The room is a rectangle, measuring about 24x14.  So it's spacious.  But the combination of windows (there are 3, including a large sliding glass window that looks out on the backyard) and door ways (three….one very large doorway to the dining room facing the  French doors which lead to the study and a third leading to the kitchen) and the immovable radiators, means that re-arranging is not likely.
The study flanks the living room to the west and is now JT's homework and computer room.  When the new furniture arrives, I'd like to put one of the living room chairs in there so that we can read and enjoy that room.

The current living room furniture is a denim sofa, chair and ottoman which are ten years old and somewhat worn out for their efforts (particularly the sofa).  In the corner by the stairs there is another chair that is even older (I bought it when I lived in Nashville).  Suffice it to say they've earned the right to be retired from service.
Later this week, I'll post more pictures of the room as it exists now and I'll outline the changes I've planned. 

Sunday, November 14, 2010

Dogwood Tree, Week 4

I started this post a little late and now I'm two weeks late in getting it up...which seems to the theme of my school year.  But I want to finish out the dogwood project and so I will.  The tree lost its final leaves in the days just before Halloween Sunday.  I woke up on Wednesday morning of that week to find that the last of the leaves were gone.
And by "gone" I mean piled in the yard, waiting for me to get to work with the rake.

Saturday, November 13, 2010

Real Life Conversations at School: Racial Profiling edition

The backstory: I teach a rather cantankerous Government class this year; one with rather wily homework habits.   So I was reminding folks that the next homework was due Friday and I was further reinforcing that late assignments would not do. 

Me:  You people aren't pulling any fast ones this time around.  The assignments are due Friday, by which I mean FRIDAY.

Student X:  "You people?"  That's racist.

And before I could say a thing, we all heard this:

Student R:  That's not racist.  There's a bunch of white people in this room.

Student R is not white.  Neither is she ever late with her homework.  We all burst into laughter.

Thursday, November 11, 2010

Real Life Conversations at School: Greatness Edition

The backstory:  Two parts to the back story here.  One is that kids in nearly every grade at my school are required to get an academic calendar that we call their "agenda."  My son has had one for years and many kids in the upper school use one.  Clue number two is that I'm a teacher at a prep school and so I have a lot of conversations with students, some of them very bright students.  One of my favorites is student A, who also happened to have a very bright older brother with whom I had some of the most engaging conversations of my career.  A is different from his brother (though just as bright) and we have conversations that range freely from one topic to the next.  Today, we started by talking about fantasy football, took a journey over to Alexander the Great (and how it was he was so great), ran through transcendentalism, and ended up thinking about government power.  A had a quote about government power that he wanted to share with me.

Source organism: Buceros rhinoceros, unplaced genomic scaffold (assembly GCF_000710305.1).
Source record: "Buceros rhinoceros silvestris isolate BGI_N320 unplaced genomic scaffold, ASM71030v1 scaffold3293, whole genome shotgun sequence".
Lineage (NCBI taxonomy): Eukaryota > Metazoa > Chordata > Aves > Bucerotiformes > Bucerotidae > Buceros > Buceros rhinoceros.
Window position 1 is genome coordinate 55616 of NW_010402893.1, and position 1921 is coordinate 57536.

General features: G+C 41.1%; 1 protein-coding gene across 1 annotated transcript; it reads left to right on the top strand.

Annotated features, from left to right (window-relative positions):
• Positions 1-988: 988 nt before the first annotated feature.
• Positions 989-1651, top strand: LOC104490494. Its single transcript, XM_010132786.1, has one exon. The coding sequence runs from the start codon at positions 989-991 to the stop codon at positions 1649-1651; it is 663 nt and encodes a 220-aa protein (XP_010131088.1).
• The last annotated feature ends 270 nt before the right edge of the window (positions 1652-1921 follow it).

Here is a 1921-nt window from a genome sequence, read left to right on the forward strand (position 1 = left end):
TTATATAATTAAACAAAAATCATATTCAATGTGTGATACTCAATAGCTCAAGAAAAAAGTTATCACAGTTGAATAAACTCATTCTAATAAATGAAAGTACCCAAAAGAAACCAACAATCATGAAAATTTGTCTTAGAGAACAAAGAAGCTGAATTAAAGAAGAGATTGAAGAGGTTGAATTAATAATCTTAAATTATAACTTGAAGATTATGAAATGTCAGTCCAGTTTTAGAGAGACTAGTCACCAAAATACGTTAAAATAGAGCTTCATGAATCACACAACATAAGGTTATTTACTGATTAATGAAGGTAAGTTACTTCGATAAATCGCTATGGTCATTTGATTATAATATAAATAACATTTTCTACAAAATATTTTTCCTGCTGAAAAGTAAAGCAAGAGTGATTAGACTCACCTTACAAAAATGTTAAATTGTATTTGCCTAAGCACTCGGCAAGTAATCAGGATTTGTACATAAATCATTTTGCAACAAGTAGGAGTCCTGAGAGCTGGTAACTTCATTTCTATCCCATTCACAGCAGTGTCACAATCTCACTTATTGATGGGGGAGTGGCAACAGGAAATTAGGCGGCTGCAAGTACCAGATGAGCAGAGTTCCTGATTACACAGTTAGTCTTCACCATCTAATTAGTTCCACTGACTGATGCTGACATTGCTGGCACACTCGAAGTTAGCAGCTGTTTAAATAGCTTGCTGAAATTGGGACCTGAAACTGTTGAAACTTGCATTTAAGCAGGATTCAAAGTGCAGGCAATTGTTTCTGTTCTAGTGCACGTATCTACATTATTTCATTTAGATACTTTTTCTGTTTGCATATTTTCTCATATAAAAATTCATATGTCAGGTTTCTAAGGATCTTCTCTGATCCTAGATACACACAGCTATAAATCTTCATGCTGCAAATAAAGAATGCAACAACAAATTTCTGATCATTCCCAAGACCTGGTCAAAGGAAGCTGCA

Me:  Lay it on me.

A:  I'm nervous.  I don't know what you'll think.

Me:  We can't know until you tell me.  So tell me.

A:  All power is derived from organization.

Me:  Interesting. 

A:  Yeah.  But is it good enough to be on some kid's agenda one day?

And that, in a nutshell, is one of the reasons I like this kid so damned much.

Wednesday, November 10, 2010

Practically Perfect

My sister flew into town on Thursday morning, to help celebrate my birthday.  She took the red eye from California and landed on a rainy, cold morning.  And, typical for KO, she was a woman with a plan.  So it was a whirlwind of a weekend.

On Friday, we started the day in Princeton to visit the stationary stores.  Then we went to NYC for the afternoon.  We went to Tiffany's first and then walked back uptown, stopping at stores that caught our interest and making the occasional picture of our selves.
 Direction and supervision was provided by KO and her phone (a phone far smarter than me, as my inability to make pictures with it will surely testify).
One of our weekend pleasures was to see Mary Poppins on Broadway.  KO made fun of me for choosing Poppins, but I think she should be flattered.  Mary Poppins is the amazing, magical person who appears just when you need her.  My sister, who flew in on a stormy day and left in the sun, is exactly the same.

Thanks for the visit, KO.  It was just what I needed.

Monday, November 08, 2010

Real Life Conversations with KO: Bed Bugs edition

My sister was in town this past weekend for a celebration of my advancing dotage (more on that later).  We were in the city on Friday and she and JT had their picture made with some shady curbside Elmo and Cookie Monster characters.  We'd had an earlier discussion whereby my sister repeated her husband's announcement that when she returned home he intended to hose her down in the garage so that she wouldn't bring bed bugs into the house.  I claimed that I was a tidy housekeeper and he needn't worry.  But perhaps I wasn't the risk?

Me:  Those stuffies are not Children's Television Workshop approved. 

KO:  No.

Me:  There's your bed bugs right there.  Should we call M now?

I believe that I sent her home bed bug free.  If not, I'm blaming sketchy Elmo and his pal.

Friday, November 05, 2010

Food Friday: Fancy Baked Macaroni